No phishing

MU changes email security to prevent scams.

During the first three months of 2014, more than 66 percent of total email traffic worldwide was spam, aka junk email, according to the Russian security firm Kaspersky. Most spam email messages contain harmless offers from retailers. But a growing number are scams known as phishing.

Phishing image.Cyber criminals who send phishing email usually are trying to:
  • Make money from the recipients who respond to the messages
  • Obtain passwords, credit card numbers, bank-account details and other sensitive information
  • Spread malicious code onto the recipient’s computer

Kaspersky registered more than 60 million phishing detections from April to June 2014 alone.

Mizzou-Targeted Phishing

Beth Chancellor, Mizzou's associate chief information security officer, says Mizzou faculty and staff are at risk. “University employees continue to fall for phishing scams at a concerning rate,” she says.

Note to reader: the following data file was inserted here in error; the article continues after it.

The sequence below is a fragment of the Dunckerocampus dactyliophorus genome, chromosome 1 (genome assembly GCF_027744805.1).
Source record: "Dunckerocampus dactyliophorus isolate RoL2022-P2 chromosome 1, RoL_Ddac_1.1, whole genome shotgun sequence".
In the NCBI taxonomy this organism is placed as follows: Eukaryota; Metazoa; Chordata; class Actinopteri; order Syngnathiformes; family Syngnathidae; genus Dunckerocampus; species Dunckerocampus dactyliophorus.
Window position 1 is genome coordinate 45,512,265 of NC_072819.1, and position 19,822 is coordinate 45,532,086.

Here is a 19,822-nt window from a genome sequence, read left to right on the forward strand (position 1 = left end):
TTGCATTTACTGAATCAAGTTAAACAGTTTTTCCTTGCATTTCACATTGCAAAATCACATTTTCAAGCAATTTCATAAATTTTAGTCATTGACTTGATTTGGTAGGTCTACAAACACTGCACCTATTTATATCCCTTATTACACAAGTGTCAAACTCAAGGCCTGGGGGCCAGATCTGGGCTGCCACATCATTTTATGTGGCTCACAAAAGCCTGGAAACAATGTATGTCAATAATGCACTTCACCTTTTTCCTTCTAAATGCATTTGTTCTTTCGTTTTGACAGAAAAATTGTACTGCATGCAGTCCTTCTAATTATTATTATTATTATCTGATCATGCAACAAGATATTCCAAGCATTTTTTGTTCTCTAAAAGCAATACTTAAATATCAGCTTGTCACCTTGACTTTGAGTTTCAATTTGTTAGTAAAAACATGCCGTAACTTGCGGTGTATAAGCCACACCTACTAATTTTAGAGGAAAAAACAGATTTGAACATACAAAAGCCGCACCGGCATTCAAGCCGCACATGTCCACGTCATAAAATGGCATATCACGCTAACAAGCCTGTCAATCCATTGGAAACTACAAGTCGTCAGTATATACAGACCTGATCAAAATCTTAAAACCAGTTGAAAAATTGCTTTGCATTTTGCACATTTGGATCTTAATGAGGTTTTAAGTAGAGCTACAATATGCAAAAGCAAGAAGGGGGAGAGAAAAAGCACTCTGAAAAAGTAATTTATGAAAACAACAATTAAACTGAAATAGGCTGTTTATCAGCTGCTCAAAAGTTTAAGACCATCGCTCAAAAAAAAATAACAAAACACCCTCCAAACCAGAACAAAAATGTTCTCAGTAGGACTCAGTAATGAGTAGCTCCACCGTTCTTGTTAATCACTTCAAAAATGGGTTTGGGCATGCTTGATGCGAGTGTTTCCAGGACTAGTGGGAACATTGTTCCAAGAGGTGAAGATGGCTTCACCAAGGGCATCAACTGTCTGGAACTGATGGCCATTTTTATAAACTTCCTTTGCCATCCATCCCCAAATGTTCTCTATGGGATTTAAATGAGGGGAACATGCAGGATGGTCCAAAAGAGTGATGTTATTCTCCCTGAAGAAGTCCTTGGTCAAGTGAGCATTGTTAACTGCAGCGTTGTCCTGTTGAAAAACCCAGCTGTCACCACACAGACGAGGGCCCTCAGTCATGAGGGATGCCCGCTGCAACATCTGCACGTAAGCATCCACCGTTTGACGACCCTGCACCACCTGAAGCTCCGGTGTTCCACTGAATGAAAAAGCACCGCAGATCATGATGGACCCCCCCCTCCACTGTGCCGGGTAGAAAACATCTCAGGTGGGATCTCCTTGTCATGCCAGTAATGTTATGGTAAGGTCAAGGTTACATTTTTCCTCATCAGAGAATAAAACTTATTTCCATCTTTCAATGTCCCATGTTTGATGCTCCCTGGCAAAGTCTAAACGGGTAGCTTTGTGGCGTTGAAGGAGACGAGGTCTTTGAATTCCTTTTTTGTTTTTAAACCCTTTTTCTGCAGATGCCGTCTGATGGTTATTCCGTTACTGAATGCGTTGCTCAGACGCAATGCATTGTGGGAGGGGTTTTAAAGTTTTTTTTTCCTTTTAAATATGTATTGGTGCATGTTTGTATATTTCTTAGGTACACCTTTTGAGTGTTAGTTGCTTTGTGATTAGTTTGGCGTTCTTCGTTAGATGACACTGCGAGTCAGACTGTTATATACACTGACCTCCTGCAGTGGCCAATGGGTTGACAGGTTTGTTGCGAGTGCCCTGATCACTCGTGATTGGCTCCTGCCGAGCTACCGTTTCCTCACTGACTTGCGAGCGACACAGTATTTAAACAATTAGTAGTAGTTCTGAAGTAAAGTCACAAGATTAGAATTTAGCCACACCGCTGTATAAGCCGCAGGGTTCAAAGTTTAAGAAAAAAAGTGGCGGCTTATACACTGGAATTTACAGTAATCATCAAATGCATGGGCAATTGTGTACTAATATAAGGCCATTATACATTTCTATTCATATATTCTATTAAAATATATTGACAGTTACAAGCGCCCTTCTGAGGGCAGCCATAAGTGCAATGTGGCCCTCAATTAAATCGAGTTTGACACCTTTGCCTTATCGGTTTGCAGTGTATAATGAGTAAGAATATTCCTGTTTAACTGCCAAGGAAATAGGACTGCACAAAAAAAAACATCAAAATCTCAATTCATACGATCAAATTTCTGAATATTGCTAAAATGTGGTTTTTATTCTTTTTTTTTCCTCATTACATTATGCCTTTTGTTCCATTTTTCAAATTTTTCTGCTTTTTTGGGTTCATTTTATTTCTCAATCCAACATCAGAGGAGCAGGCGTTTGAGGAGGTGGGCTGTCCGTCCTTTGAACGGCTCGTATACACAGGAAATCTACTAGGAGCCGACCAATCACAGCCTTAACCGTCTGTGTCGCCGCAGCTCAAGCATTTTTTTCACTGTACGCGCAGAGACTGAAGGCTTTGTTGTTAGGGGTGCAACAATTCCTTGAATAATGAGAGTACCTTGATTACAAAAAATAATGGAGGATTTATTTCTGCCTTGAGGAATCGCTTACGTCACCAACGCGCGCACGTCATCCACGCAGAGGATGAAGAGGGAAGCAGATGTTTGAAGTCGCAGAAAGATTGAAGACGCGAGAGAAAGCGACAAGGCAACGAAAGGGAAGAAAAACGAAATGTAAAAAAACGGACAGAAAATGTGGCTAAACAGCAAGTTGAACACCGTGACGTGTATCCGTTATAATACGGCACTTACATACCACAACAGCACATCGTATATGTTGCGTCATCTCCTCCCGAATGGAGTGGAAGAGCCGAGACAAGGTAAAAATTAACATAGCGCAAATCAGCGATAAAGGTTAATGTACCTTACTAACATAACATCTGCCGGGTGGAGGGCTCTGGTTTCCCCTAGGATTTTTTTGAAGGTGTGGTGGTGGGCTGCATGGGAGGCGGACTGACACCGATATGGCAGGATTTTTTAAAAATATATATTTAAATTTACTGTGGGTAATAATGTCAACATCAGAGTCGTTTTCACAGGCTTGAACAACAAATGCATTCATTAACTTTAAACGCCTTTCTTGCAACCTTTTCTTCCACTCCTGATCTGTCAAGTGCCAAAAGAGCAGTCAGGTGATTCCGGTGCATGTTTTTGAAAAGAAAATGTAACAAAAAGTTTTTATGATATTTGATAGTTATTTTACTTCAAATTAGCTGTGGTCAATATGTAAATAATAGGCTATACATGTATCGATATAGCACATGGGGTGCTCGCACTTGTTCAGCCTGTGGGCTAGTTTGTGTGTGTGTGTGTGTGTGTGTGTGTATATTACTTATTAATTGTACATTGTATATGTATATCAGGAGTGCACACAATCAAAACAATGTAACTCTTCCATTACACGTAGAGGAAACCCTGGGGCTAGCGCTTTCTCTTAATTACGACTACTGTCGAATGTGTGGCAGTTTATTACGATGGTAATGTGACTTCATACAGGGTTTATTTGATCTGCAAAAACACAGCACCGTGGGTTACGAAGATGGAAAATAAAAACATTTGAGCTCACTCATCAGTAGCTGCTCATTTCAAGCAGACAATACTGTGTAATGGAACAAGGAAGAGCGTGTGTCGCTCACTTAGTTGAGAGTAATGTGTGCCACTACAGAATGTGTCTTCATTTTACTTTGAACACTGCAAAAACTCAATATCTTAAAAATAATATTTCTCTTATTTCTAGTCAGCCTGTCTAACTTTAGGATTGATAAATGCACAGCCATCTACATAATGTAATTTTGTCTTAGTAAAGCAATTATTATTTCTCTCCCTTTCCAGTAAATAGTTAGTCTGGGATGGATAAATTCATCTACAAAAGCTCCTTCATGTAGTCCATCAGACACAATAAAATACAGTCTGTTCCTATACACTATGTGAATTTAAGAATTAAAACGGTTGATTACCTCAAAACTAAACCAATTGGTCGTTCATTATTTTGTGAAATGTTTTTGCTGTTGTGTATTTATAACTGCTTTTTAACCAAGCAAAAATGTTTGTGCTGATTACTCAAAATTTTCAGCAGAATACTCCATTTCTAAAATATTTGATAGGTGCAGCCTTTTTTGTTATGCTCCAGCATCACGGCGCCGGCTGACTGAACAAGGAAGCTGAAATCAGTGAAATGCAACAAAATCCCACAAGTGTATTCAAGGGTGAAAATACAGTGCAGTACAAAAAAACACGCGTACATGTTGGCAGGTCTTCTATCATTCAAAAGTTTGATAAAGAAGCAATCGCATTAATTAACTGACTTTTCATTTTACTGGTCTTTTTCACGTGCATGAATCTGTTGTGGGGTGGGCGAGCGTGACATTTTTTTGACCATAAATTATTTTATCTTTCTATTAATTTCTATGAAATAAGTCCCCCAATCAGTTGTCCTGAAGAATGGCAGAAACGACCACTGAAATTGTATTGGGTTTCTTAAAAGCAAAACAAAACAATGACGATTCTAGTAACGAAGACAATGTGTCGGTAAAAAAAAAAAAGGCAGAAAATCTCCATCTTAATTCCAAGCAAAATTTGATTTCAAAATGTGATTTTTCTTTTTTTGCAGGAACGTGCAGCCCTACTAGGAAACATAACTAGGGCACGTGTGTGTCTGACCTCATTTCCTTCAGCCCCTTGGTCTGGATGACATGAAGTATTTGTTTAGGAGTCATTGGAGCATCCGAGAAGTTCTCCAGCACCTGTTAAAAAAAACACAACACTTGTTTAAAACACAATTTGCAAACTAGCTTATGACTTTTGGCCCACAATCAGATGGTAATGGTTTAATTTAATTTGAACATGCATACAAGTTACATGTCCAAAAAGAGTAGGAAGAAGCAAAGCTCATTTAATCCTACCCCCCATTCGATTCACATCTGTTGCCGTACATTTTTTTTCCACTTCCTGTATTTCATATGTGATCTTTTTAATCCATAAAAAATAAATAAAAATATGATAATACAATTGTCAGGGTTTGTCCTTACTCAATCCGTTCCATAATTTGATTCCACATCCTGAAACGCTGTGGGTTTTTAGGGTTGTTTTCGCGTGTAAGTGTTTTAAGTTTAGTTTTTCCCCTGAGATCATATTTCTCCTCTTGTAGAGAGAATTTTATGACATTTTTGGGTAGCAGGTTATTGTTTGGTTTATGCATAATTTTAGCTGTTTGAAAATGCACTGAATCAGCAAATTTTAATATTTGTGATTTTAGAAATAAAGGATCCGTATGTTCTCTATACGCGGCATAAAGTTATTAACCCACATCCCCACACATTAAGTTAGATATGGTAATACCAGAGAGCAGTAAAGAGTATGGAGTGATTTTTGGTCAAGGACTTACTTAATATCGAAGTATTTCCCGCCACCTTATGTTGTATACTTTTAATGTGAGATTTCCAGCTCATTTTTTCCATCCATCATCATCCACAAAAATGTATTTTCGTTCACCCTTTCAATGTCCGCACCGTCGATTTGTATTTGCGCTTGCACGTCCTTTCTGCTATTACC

Until recently, the MU Division of IT (DoIT) had whitelisted email from MU student accounts to ensure delivery. That blanket approval has yielded unintended consequences. MU employees have seen a significant increase in phishing email from student addresses.

“Students are falling for phishing schemes at an unusually high rate, too,” Chancellor says. “Those student accounts are then used to send additional phishing emails to MU employees.”

Taking Action

On Feb. 19 DoIT staff removed MU student email accounts from the whitelist. Now student email must pass through spam and phishing filters like other email. As a result, some legitimate email might be blocked.

“There is a slight risk that student emails might be tagged erroneously as spam or phishing, known as a false positive,” Chancellor says. But the likelihood of high rates of false positives is low, she says, and DoIT staff will monitor the recent change to minimize the negative impact.


DoIT plans to educate students about the risks of phishing through an online training module. Students who complete the training will be entered into a drawing to win prizes. A date for release has not been set, but Chancellor hopes to roll out the program out in this spring.

“We must do more to get our students tuned into this problem,” Chancellor says.

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